If you submit your EPSQ and it goes into the pile and then you quit your job, SupportCo Security Manager will pull it from DSS queue and administratively revoke your interim clearance (with no repurcussion) and then GovPlace Security Manager will ask you to resubmit the EPSQ, grant you the interim, and stick it back on the pile at DSS.

But to reiterate, there are no direct (e.g. reimbursable) costs to SupportCo nor to GovPlace - just the routine salary and overhead costs incurred in having a Security Manager on staff (that is, SupportCo already pays your Security Manager to do this).

Your clearance is not transferable, the investigation is, and it doesn't cost anything. And perhaps anecdotal, DSS has really trimmed down their backlog in the past few years, so the whole process is rather quick and painless.

To answer your specific questions:
- what would happen to your clearance investigation? It would get pulled, but it's no big deal to restart once you work for GovPlace.
- would SupportCo pull the plug? Yes, they no longer have an employee that needs a clearance.
- would you be able to claim an active clearance? Yes, if you were granted a Secret clearance by SupportCo Security Manager, put it on your resume. Do not imply final while interim, though.
- ethical restraint on wasting money? Your ethics are your own, so that's for you to decide, but there's no wasted money.
posted by panmunjom at 1:53 PM on March 14, 2011

...and I'm not sure what 2-year clock NortonDC is talking about. Secret clearances can be granted and held based on a 10 year old investigation, Confidential at 15 years. Clearances don't expire, the investigations upon which they are based do. (Clearances are 'withdrawn' by the sponsor if they are no longer required - e.g. employee changes jobs, contract expires.)

Here's a pretty good FAQ (.pdf) from Dice/ClearanceJobs that's much more thorough than my answer above.
posted by panmunjom at 2:27 PM on March 14, 2011

"When a security clearance is inactivated (ie, when someone gets out of the military, or quits from their government civilian job or contractor job), it can be reactivated within 24 months, as long as the last background investigation falls within the above time-frame."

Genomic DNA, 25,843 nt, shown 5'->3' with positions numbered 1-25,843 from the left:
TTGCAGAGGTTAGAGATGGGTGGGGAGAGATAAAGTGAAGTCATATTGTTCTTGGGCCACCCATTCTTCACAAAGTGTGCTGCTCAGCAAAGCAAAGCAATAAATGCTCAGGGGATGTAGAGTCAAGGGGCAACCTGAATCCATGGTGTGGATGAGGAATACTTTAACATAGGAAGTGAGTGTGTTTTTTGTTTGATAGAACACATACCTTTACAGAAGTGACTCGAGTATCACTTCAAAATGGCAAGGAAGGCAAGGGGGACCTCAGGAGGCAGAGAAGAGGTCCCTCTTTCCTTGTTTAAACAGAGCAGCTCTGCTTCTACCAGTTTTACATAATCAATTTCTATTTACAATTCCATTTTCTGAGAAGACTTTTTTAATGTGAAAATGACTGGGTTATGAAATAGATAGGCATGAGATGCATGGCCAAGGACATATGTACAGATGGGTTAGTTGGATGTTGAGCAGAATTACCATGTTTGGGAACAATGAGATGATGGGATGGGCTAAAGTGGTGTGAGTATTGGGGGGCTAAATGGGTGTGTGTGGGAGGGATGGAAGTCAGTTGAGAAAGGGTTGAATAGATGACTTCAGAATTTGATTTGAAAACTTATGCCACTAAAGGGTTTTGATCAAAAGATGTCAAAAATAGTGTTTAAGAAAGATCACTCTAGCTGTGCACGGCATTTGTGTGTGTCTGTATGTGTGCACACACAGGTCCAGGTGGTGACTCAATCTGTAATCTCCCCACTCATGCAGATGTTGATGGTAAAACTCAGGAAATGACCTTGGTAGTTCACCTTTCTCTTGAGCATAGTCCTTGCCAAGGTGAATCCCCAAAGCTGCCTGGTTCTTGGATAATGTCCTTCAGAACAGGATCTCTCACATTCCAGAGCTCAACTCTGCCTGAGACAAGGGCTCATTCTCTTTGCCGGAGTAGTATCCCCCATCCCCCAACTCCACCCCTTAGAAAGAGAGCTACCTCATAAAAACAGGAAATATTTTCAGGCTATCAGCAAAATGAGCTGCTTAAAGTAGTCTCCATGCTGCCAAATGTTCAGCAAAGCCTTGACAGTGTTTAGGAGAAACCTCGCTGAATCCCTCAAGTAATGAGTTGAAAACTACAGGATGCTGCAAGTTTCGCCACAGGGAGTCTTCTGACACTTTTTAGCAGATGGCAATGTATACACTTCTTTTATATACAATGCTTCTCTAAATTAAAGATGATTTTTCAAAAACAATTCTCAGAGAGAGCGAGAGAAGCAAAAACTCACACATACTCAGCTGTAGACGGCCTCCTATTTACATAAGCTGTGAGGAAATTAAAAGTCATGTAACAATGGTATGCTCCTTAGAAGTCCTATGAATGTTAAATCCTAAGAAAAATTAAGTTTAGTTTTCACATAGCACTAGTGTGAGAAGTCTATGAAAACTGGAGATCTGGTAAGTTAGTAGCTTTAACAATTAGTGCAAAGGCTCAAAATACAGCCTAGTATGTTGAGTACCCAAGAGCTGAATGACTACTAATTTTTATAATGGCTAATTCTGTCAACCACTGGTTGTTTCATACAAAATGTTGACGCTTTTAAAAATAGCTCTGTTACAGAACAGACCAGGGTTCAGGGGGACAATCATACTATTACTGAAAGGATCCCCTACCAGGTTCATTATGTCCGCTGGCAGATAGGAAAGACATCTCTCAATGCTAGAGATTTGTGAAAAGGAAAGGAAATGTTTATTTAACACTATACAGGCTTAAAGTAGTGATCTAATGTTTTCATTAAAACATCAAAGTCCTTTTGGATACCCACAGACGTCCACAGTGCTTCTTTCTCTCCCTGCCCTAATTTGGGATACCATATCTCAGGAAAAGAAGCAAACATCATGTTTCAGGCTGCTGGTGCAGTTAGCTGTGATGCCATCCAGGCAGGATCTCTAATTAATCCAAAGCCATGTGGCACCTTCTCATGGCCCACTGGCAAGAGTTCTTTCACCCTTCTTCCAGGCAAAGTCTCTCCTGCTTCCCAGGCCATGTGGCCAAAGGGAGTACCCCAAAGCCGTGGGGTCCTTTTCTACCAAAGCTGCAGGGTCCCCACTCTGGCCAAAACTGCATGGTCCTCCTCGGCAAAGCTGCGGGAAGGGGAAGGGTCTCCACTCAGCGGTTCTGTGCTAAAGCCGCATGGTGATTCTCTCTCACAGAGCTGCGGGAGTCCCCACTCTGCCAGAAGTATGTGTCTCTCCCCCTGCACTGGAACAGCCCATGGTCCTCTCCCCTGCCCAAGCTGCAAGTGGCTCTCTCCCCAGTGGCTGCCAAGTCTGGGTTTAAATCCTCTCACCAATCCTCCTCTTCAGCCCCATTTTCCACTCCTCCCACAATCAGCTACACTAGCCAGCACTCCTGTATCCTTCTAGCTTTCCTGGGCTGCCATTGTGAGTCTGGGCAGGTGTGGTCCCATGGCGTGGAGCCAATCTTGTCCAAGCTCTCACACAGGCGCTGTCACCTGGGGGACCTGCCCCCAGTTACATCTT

"A government security clearance requires a periodic reinvestigation every 15 years for a “confidential” clearance, every 10 years for “secret,” and every 5 years for “top secret.” When a clearance is inactivated (because of switching jobs or leaving the military), it can be fairly easy to reinstate within the first 24 months, as long as that falls within the periodic reinvestigation window. After that, it becomes significantly more difficult. In other words, if your clearance is going to lapse, it is important for you to consider some options to reactivate it within the first two years."


In order to be issued a security clearance for another position, an individual must meet the following requirements:
# For a security clearance at a security cleared facility under the National Industrial Security Program (NISP) the termination date of the applicants former clearance must have been within the past 24 months, and there must not have been any subsequent adverse information on the applicant that would preclude them from being issued a new clearance. If an applicant does not meet these requirements, the employing organization may ask the applicant to complete an e-QIP which enables the Office of Personnel Management (OPM) to perform a personnel security investigation (PSI).

# For Federal or Military Service, the date the applicant left prior federal or military service must have occurred less than 24 months ago. However, there must not have been any subsequent adverse information on the applicant that would preclude them from being issued a new security clearance.

Finally, further reading indicates that who pays for the investigation, government or contracting company, depends on the agency involved and other factors, with the government frequently but not exclusively footing the bill.
posted by NortonDC at 3:08 PM on March 14, 2011

...and now I know the rest of the story. :)
posted by panmunjom at 8:43 PM on March 14, 2011